With the Eurovision Song Contest being held in the UK, as a substitute for Ukraine, for the first time in 25 years – it could be a boom time for tourism and for Liverpool in particular. 

Pubs, restaurants and shops in the city are expected to make approximately £470 million throughout the week of the event and afterwards.

If Mae Muller can somehow triumph then the UK would keep the hosting duties in their own right and another city would benefit from a similar boost in 12 months time.  

Unfortunately, the same can’t be said for the rest of the UK, as the Federation of Small Businesses (FSB) warns that the tourism industry is facing critical levels of staff shortages that are vital to maintain all the businesses that keep guests fed, warm, entertained and rested. 

A recent survey of 290 tourist businesses carried out by the FSB found that nearly half said they were having to cut their opening hours and service levels for visitors because they simply didn’t have enough workers. 

One in ten of their respondents admitted that they were “barely staying afloat”. 

Several said that while they noticed some improvement in trade as post-pandemic travel resumed without restriction, four in ten said they were struggling to generate enough profit to survive. 

Tourism Numbers

Because tourism is such a widespread and mutli-faceted activity that also greatly influences other sectors such as hospitality, accommodation, transportation and retail, it can be hard to find accurate and relevant data to get a more accurate picture. 

If we look at two tourist specific business areas however, we can identify some clear trends.

Holiday Accommodation, short lets & camping ground insolvencies 2019 – 2022


Despite a lot of media focus on “staycations” and “glamping” in the UK compared to foreign holidays, a total of 61 businesses underwent an insolvency process since 2019 with a 35% increase in the past 12 months alone.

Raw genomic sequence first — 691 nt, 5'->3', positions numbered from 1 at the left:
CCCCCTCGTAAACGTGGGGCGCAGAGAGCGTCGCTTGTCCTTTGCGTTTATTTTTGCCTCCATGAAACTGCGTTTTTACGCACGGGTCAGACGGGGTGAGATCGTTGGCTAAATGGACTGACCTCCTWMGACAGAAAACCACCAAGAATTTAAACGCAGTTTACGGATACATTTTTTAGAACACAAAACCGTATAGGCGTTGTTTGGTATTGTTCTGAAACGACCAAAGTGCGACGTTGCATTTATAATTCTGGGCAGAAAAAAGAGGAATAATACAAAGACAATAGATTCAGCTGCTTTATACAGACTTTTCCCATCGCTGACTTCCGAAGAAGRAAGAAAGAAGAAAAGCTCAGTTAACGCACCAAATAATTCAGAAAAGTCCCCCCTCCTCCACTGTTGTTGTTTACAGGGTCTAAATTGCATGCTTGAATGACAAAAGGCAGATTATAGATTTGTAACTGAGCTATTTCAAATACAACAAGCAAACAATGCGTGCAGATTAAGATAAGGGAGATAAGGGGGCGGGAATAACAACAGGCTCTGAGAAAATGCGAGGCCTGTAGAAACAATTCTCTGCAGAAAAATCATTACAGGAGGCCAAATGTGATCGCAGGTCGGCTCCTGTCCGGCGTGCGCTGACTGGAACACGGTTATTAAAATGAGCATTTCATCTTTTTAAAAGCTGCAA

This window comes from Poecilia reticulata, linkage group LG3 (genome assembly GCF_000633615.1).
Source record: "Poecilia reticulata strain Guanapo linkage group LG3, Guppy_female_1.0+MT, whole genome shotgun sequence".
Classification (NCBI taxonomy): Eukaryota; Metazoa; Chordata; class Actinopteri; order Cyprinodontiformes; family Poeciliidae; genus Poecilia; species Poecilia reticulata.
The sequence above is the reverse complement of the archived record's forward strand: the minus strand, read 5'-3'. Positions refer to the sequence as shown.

Travel Agency & Tour Operators insolvencies 2019 – 2022


Similarly, travel agents and tour operators have had a worse four year period with travel bans and lockdowns particularly affecting them. 

329 went into insolvency over the same period with 100 in the past 12 months which is an increase of 56% from the 2019 total. 

Chris Horner, insolvency director with BusinessRescueExpert, said: “We’ve written previous articles about how badly pubs and restaurants have fared over the past four years and this applied equally as much to the tourist industry as well. 

“Travel is a habit and like a lot of other pre-Covid habits, it’s been broken for thousands of people and might not be replaced. 

“No industry can cope with a large percentage of its customer base simply disappearing, especially ones with seasonal and varied yearly patterns as tourism. 

“While we hope that the next few months offer great weather and everything they could wish for to help them recover from the pandemic years, realistically the damage has already been done for hundreds if not thousands of small business owners and directors – through no fault of their own.”

If your business is dependent on tourists or you’ve been directly or indirectly affected by the pandemic and now the ongoing cost of living crisis and worsening economic conditions then we have some good news for you. 

There are several options you could deploy that could see the business given time to be restructured and rebuilt and given more time to repay creditors and clear outstanding debts that are holding the business back. 

It might be the case that the business has gone as far as it can and it could be closed with a minimum of fuss and stress with most if not all of its unsecured debts, including bounce back loans, written off.

Whatever your end goal or ambition, get in touch with us today to arrange a free initial consultation with one of our team of expert advisors

Once they have a clearer understanding of your unique situation, they will be able to advise you what your optimum strategies are.  The earlier you make contact, the more choices you usually have. 

But only if you book your slot first.